This wide-ranging examination of Arab society and culture offers a unique opportunity to know the Arab world from an Arab point of view. Halim Barakat, an expatriate Syrian who is both scholar and novelist, emphasizes the dynamic changes and diverse patterns that have characterized the Middle East since the mid-nineteenth century.
The Arab world is not one shaped by Islam, nor one simply explained by reference to the sectarian conflicts of a "mosaic" society. Instead, Barakat reveals a society that is highly complex, with many and various contending polarities. It is a society in a state of becoming and change, one whose social contradictions are at the root of the struggle to transcend dehumanizing conditions. Arguing from a perspective that is both radical and critical, Barakat is committed to the improvement of human conditions in the Arab world.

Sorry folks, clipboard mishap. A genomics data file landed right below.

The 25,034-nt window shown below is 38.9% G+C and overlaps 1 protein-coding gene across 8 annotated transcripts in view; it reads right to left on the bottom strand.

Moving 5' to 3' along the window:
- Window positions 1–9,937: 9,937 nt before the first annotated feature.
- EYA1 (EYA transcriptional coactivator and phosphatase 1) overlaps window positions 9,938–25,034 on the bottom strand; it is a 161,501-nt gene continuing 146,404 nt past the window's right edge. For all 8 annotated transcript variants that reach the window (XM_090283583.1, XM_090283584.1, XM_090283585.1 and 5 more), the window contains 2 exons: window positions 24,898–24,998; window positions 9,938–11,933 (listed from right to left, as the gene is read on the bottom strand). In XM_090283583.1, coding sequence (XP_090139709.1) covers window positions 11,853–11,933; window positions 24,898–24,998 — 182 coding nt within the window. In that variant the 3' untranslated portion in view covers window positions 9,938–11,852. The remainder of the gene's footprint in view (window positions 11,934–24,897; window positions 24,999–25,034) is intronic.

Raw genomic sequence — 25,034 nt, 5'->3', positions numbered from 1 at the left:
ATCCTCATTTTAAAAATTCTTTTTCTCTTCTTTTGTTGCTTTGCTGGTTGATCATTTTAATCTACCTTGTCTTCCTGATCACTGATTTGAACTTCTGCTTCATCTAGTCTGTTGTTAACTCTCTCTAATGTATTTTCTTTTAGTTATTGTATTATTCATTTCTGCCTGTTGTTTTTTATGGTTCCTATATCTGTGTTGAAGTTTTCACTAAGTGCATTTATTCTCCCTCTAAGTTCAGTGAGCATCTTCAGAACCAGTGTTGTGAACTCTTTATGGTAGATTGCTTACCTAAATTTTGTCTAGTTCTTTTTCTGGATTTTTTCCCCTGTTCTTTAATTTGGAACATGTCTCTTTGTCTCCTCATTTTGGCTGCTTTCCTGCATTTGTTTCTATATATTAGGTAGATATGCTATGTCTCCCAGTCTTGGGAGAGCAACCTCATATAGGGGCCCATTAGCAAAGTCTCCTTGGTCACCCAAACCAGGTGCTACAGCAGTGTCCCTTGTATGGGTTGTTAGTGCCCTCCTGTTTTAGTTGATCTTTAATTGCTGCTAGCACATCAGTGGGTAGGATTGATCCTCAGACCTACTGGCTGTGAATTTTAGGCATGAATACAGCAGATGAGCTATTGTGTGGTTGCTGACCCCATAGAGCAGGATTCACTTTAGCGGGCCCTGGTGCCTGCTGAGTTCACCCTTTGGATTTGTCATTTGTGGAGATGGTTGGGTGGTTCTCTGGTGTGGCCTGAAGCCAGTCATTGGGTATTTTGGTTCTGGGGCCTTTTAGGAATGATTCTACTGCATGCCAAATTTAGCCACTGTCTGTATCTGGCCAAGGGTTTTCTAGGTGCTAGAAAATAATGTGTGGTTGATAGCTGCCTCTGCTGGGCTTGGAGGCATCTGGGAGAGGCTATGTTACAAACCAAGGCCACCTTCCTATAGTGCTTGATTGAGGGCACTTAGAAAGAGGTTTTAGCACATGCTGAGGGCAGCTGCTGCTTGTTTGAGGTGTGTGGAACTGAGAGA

Halim Barakat is Research Professor at Georgetown University's Center for Contemporary Arab Studies and author of Lebanon in Strife (1979). His several novels in Arabic are widely read in the Middle East. Two novels, Days of Dust and Six Days (1983 and 1990), have been translated into English.
"This book will become a classic."—Barbara Aswad, President, Middle Eastern Studies Association